Why CMOs Will Be the Most Important Executives in 2018

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For the last two decades of my career, I’ve peppered every executive recruiter I meet with the same question: “For which position are you experiencing the greatest imbalance between the demand for exceptional candidates and the supply?”

The responses are usually consistent and vary among sales, operations, and finance, but I keep asking because the replies accurately reveal where we are in the business cycle. For example, if the most common reply is sales, it signals the business climate is choppy and unpredictable, and companies crave experienced sales leadership who can close taut customer opportunities.

Starting 24 months ago, however, everything changed.

This is the first time all the headhunters have given the same answer. It’s also the first time the answer is completely dissociated from the current business cycle.  Finally, now is the only moment since I began accosting unsuspecting recruiters that they confide CMOs are the most challenging roles to fill.

Why, for the first time in the century or so since modern marketing began, are fantastic CMOs in such high demand, yet so difficult to find? Have MBA programs stopped minting marketing majors?  Has the job stopped paying enough? Given the average CMO tenure has shrunk to a mere 26 months, are marketers fleeing to finance and operations positions?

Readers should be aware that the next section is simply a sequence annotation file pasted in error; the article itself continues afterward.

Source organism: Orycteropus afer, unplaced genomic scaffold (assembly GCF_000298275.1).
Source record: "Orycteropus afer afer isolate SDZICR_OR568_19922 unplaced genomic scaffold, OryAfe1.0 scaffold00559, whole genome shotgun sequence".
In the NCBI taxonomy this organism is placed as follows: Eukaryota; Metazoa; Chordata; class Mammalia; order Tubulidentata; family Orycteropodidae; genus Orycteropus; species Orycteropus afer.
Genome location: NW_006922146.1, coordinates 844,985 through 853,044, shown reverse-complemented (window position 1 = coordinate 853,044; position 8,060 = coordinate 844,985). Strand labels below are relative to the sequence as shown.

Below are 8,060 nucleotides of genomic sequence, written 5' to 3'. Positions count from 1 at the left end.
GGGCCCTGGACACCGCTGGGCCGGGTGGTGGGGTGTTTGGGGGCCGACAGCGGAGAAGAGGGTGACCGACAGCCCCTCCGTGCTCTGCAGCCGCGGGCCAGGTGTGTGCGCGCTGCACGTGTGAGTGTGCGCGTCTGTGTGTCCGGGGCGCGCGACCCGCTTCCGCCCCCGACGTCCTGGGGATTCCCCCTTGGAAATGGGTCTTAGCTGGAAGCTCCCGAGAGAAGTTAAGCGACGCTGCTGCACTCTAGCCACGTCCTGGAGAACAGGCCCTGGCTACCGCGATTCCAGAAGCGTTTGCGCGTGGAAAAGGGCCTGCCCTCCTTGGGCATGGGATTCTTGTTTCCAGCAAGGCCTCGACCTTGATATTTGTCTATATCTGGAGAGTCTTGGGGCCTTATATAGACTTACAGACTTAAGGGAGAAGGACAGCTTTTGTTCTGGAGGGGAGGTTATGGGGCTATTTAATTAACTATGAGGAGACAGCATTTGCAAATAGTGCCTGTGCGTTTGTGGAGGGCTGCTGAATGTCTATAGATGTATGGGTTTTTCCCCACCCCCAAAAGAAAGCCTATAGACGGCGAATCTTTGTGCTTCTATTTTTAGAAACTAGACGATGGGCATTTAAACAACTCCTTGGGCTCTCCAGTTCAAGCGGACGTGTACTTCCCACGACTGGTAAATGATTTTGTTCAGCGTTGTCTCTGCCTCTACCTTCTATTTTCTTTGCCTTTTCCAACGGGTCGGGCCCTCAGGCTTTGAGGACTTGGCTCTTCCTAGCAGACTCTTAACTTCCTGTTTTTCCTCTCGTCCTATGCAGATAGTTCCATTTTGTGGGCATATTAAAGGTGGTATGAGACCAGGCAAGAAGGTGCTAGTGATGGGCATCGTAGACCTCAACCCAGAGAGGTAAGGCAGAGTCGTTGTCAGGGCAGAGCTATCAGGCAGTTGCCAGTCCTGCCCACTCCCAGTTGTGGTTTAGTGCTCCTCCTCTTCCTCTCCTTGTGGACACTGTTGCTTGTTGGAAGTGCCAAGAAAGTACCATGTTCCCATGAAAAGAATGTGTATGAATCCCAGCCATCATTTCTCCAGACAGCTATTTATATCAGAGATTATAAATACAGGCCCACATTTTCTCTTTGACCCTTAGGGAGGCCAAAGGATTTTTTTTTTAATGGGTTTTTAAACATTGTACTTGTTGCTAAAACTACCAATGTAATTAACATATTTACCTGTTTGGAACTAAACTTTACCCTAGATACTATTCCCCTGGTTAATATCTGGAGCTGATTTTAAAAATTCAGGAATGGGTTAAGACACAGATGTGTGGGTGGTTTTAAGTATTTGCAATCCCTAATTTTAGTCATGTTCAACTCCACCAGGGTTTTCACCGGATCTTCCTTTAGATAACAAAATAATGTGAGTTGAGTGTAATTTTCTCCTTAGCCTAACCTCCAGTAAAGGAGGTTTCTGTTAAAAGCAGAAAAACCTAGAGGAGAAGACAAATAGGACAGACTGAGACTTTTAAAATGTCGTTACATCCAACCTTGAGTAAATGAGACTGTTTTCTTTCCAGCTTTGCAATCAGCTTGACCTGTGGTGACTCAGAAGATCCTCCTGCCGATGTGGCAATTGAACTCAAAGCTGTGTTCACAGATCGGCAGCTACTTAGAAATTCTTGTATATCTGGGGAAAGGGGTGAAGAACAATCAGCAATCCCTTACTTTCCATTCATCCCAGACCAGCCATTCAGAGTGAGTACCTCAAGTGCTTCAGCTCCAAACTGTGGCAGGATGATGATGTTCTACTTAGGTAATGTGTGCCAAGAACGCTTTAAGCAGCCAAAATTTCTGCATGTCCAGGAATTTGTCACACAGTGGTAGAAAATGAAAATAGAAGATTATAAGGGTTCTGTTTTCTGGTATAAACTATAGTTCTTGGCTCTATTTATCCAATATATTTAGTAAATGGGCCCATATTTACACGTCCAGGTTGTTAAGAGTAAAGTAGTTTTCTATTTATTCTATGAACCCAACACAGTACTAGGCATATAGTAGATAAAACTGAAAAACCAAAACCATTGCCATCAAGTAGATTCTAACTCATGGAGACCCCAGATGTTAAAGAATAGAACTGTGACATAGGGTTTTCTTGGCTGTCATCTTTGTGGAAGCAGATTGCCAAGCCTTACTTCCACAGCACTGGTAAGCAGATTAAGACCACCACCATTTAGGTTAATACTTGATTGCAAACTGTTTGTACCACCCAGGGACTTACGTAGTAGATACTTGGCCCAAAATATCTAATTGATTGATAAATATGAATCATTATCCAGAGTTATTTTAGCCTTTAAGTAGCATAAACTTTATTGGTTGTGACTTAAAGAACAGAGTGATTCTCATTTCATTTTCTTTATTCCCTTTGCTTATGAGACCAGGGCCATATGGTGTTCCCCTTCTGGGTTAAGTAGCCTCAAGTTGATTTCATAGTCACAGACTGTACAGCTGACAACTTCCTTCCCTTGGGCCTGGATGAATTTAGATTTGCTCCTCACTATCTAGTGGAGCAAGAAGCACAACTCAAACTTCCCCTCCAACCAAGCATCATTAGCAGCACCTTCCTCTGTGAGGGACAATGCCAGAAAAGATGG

Some forensics on modern CMO job requirements illuminate what’s happening. First, consumers are experiencing unprecedented transparency regarding the origin, manufacturing circumstances, competitive alternatives, and character of their products’ suppliers.  As a result, the distinctions among brand, product, and customer experience have become almost indistinguishable from one another.  This fusion means that the CMO’s span of interest and influence has broadened.

Despite this expansion, however, the advent of new digital tools has segmented interactions between companies and consumers into multitudinous direct, intimate, and immediate episodes.  So, while the job may have swelled into a more holistic engagement with customers, it’s also fractured into tiny, discrete pieces. It’s become bigger and smaller simultaneously.

To today’s consumer, products and brands are plaited into a single entity. Thus, a company’s “product” now encompasses a consumer’s brand perception, interaction with its products, and affinity for its communities. Consider Lyft.  Riders use Lyft to travel from one place to another; the ride theoretically is the product.  However, the customer’s attachment isn’t with a journey, a driver or a car, but with the tool that enabled those things and the company that built the tool.

Lyft’s product in this case includes the app and the entire experience it represents—speed, convenience, payment, and an affiliation with a brand that demonstrates congruent values by avoiding Uber’s numerous HR and PR mistakes. More than choosing a rideshare provider, consumers are establishing brand relationships with companies like Lyft the same way they evaluate their friendships, including holding higher standards regarding how a company comports itself in the world at large.

In order to cope with the scope, complexity, and immediacy of this new kind of relationship, brands are seeking executives capable of crafting an integrated infrastructure of digital marketing competencies that are ideally led by someone who knows how each piece functions and interacts with every other part, regardless of whether the various components are owned or outsourced.